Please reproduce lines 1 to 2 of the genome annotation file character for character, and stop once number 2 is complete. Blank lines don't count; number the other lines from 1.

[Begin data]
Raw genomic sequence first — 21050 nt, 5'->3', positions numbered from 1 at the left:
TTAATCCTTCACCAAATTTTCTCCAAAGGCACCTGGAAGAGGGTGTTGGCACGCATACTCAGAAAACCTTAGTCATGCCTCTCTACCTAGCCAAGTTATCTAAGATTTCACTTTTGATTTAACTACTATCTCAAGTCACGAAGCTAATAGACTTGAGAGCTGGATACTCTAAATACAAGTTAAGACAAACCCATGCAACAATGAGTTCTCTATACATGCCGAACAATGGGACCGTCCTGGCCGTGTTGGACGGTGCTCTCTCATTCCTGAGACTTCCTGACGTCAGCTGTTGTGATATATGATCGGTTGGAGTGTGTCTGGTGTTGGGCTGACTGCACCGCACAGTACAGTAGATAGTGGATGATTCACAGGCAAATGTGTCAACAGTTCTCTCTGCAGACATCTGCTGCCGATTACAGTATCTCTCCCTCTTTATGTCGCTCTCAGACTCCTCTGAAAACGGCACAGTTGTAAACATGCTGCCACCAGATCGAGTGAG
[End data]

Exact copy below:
Raw genomic sequence first — 21050 nt, 5'->3', positions numbered from 1 at the left:
TTAATCCTTCACCAAATTTTCTCCAAAGGCACCTGGAAGAGGGTGTTGGCACGCATACTCAGAAAACCTTAGTCATGCCTCTCTACCTAGCCAAGTTATCTAAGATTTCACTTTTGATTTAACTACTATCTCAAGTCACGAAGCTAATAGACTTGAGAGCTGGATACTCTAAATACAAGTTAAGACAAACCCATGCAACAATGAGTTCTCTATACATGCCGAACAATGGGACCGTCCTGGCCGTGTTGGACGGTGCTCTCTCATTCCTGAGACTTCCTGACGTCAGCTGTTGTGATATATGATCGGTTGGAGTGTGTCTGGTGTTGGGCTGACTGCACCGCACAGTACAGTAGATAGTGGATGATTCACAGGCAAATGTGTCAACAGTTCTCTCTGCAGACATCTGCTGCCGATTACAGTATCTCTCCCTCTTTATGTCGCTCTCAGACTCCTCTGAAAACGGCACAGTTGTAAACATGCTGCCACCAGATCGAGTGAG